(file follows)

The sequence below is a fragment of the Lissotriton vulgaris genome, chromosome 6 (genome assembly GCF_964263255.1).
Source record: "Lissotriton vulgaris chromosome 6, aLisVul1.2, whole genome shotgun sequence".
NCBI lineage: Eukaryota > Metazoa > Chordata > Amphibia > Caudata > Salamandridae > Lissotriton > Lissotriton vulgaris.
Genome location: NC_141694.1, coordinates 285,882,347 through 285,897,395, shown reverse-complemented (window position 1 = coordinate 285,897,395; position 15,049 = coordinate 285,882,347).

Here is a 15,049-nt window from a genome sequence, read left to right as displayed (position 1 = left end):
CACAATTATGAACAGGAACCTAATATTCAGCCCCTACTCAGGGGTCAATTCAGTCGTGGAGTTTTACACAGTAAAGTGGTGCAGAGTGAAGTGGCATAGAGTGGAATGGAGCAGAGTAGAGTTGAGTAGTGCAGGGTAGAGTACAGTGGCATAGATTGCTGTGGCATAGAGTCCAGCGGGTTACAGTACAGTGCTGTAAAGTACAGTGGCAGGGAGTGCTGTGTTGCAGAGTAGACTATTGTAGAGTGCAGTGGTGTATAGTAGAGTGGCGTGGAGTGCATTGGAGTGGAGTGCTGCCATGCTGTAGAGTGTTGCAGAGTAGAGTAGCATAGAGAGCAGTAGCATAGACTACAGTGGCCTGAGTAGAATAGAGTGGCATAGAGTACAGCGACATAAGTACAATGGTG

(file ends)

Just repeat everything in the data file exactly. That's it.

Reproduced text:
The sequence below is a fragment of the Lissotriton vulgaris genome, chromosome 6 (genome assembly GCF_964263255.1).
Source record: "Lissotriton vulgaris chromosome 6, aLisVul1.2, whole genome shotgun sequence".
NCBI lineage: Eukaryota > Metazoa > Chordata > Amphibia > Caudata > Salamandridae > Lissotriton > Lissotriton vulgaris.
Genome location: NC_141694.1, coordinates 285,882,347 through 285,897,395, shown reverse-complemented (window position 1 = coordinate 285,897,395; position 15,049 = coordinate 285,882,347).

Here is a 15,049-nt window from a genome sequence, read left to right as displayed (position 1 = left end):
CACAATTATGAACAGGAACCTAATATTCAGCCCCTACTCAGGGGTCAATTCAGTCGTGGAGTTTTACACAGTAAAGTGGTGCAGAGTGAAGTGGCATAGAGTGGAATGGAGCAGAGTAGAGTTGAGTAGTGCAGGGTAGAGTACAGTGGCATAGATTGCTGTGGCATAGAGTCCAGCGGGTTACAGTACAGTGCTGTAAAGTACAGTGGCAGGGAGTGCTGTGTTGCAGAGTAGACTATTGTAGAGTGCAGTGGTGTATAGTAGAGTGGCGTGGAGTGCATTGGAGTGGAGTGCTGCCATGCTGTAGAGTGTTGCAGAGTAGAGTAGCATAGAGAGCAGTAGCATAGACTACAGTGGCCTGAGTAGAATAGAGTGGCATAGAGTACAGCGACATAAGTACAATGGTG